Over the years of what I at least have on record, I've made quite a few MOCs. Since the first one I posted on YouTube in 2010 I've improved considerably, as I would assume everyone else would as they gain more experience. Now, hundreds of builds big and small, a good amount even posted on my Flickr and YouTube, I can look back and see my progression through the years. Especially with all of it posted on the Internet, in order from when I created it, it's easy to see maybe what some of my more pivotal creations were, or where I could have lost a little interest in the building scene. I encourage you to do the same because I've found it really interesting to delve into the archives of old LEGO models. Not only that, it seems to have simply served as a good source of inspiration for a few big undertakings I'm preparing to start in anticipation for BrickWorld Chicago to try and make them as awesome as possible.
Obviously I can't go over every single one, but I'll talk about a few that I think portray the progression as best as possible. The first comes from way back in 2010, one of the first in a line of many Clone Bases to come over the following years.
Clearly back in the day I didn't care as much for presentation. I guess the both of us will have to try and look past that... By this point in time I had been building LEGO for a while. I was using the pieces I had around to the best of my ability, which I think it sort of clear in the terrain and little random details in the interior. But obviously the majority of parts used are Pick A Brick. I spot some random pieces I must have purchased off Bricklink or LEGO.com, but definitely not many. It's definitely clear by some of the techniques I adopted from other builders around that time that I was at least present on the YouTube scene. Specifically the blue windows, slopes supporting the front wall, and the red and dark blay color scheme. Not to mention the complete design rip-off from a very old Karlijntje build, with the front command building hanging over the entrance. I also can't imagine a few other ideas weren't jacked from either here or another MOC on the Internet. Suppose I didn't totally understand how to "steal like an artist" back then.
Probably not much to say here. This was about a year after the MOC above, with a handful in between. Obviously still couldn't figure out how to take a photo. Although the MOC may be looking "cleaner" and more neat I guess is a way to put it, I think here I was in a phase of using less variety of piece. Clearly there is a lot of PAB and not too many unique elements of the build. Also a rehash of the design seen in the base from earlier...
Admittedly much of this MOC looks pretty janky and simply throw together with what I had. But looking at it in comparison to what I had done before I was really trying to stretch my legs with new techniques (ex. the curved wall) while also getting in more detail and taking advantage of the collection of miscellaneous bricks that were just sitting around. It may not look like much, but it appears to be a step in the right direction with some of the bases that followed it.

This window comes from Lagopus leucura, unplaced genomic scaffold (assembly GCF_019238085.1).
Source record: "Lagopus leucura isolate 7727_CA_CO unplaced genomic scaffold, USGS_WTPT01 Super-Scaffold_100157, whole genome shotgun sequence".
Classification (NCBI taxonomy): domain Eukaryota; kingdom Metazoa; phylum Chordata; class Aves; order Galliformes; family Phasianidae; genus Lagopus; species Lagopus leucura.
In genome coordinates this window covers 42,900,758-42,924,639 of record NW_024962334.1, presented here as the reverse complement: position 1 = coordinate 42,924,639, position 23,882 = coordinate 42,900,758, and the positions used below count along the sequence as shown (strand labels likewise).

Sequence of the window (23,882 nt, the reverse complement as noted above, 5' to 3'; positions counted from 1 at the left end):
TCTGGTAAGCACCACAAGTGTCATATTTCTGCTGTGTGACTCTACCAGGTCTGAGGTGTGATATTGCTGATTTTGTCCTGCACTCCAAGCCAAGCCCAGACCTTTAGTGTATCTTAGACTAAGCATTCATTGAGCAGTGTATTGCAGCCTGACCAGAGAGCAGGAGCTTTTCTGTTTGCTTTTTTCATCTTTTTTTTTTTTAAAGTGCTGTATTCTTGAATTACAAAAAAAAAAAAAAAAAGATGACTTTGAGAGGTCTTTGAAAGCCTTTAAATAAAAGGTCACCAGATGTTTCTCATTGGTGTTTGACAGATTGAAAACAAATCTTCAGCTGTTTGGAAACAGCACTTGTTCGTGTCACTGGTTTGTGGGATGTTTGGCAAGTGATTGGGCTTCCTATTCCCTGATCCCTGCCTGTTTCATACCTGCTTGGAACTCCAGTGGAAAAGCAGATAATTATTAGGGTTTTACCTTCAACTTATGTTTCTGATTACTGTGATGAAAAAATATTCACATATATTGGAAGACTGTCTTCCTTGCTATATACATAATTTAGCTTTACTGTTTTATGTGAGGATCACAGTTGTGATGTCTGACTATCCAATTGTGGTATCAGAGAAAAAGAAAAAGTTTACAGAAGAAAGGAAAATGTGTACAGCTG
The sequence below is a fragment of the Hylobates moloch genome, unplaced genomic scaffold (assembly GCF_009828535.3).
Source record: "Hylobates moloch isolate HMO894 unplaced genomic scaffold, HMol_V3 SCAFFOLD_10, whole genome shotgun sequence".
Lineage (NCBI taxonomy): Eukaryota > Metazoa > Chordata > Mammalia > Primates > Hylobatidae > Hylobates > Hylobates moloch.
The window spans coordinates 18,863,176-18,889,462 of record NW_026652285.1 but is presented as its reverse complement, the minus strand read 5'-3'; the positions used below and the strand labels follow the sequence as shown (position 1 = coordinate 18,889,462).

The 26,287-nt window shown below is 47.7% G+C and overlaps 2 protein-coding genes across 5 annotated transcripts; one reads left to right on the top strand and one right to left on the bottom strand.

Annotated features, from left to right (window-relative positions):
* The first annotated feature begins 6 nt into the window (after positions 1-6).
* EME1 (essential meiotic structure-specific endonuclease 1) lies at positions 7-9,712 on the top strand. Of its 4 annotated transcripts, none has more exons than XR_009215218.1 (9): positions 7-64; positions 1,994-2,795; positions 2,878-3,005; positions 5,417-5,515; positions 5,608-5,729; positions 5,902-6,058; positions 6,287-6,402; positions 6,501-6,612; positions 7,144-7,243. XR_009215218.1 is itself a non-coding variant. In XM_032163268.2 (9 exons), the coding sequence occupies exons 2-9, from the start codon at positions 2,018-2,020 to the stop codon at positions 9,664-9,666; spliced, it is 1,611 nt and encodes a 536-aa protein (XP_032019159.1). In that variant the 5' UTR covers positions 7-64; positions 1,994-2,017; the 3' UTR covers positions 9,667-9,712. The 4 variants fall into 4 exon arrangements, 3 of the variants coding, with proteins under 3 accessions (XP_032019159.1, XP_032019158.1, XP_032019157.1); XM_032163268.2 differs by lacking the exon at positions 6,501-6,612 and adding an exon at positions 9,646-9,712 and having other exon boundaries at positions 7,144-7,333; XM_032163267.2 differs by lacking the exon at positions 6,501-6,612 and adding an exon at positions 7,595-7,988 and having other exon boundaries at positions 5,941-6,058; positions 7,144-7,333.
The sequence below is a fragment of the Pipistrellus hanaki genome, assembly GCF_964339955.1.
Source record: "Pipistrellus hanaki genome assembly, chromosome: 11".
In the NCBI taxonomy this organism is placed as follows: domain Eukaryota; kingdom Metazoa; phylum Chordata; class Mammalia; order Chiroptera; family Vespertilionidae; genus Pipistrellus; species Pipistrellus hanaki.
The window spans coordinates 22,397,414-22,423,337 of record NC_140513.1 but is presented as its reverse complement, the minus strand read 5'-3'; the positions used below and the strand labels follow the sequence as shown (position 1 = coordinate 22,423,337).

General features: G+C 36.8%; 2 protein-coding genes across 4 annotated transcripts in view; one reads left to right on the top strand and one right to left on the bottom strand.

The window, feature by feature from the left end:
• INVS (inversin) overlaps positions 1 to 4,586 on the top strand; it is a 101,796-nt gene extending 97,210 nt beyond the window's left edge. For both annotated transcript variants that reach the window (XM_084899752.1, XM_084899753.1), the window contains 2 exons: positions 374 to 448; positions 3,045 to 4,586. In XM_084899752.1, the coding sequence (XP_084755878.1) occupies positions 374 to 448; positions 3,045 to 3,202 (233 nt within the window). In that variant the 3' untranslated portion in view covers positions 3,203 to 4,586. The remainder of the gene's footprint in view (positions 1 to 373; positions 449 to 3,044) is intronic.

This was one of a few bases that I'm still pretty happy with today. The greebling was a little over the top in some areas in all of them, but in hindsight, this build and this one here appear to be pivotal in my progression as a LEGO builder. The style was cool and unique "enough" while I was pushing my limits for how far I could go, which didn't always completely work out, as seen on the right... But after this point the MOCs really started to actually become interesting.
Throughout the next couple years of MOCs and videos I honed my skills in building as well as videography. Even though I'm proud of these builds, I'm going to skip them because they're all pretty similar and I didn't go under any huge changes. Anyway, moving on to the Kuat tower.
The big reason I include my 5 foot tall tower is frankly because it's still one of my favorites. The story behind it's creation simply goes I wanted to make a ridiculously tall tower to stand out at Bricks by the Bay. In my eyes I succeeded, because this was really cool. But not only did it gain a lot of recognition from fellow FOLs, I subsequently developed building techniques I now use frequently. Particularly everything that went into the circular top room. So much so that I made an entire video just on the room here. This one also happened to have a few mishaps while under construction...
Now finally we can make our way on to "the present day" and the last MOC I see as a considerable staple of my history as a builder. I'll be skipping another year including Clones Alone, my Shiptember ship, and some others to what I consider to be the pinnacle of everything so far.
Finished in time for Rogue One, the wearable Death Trooper helmet made entirely out of brick was and still is the most out of the box and crazy build I've ever done. In my eyes, essentially everything so far built up to this. I definitely wouldn't have been able to design and construct the model without years of experiences. Looking back, I'm really pleased with when I tried to push myself, because everything that followed was always improved and gained from that experimentation of working a little harder and trying something new.
Anyway, thanks for enduring this super long post. It was a lot of fun to write and "research" my own history. I hope you got something out of it as I did.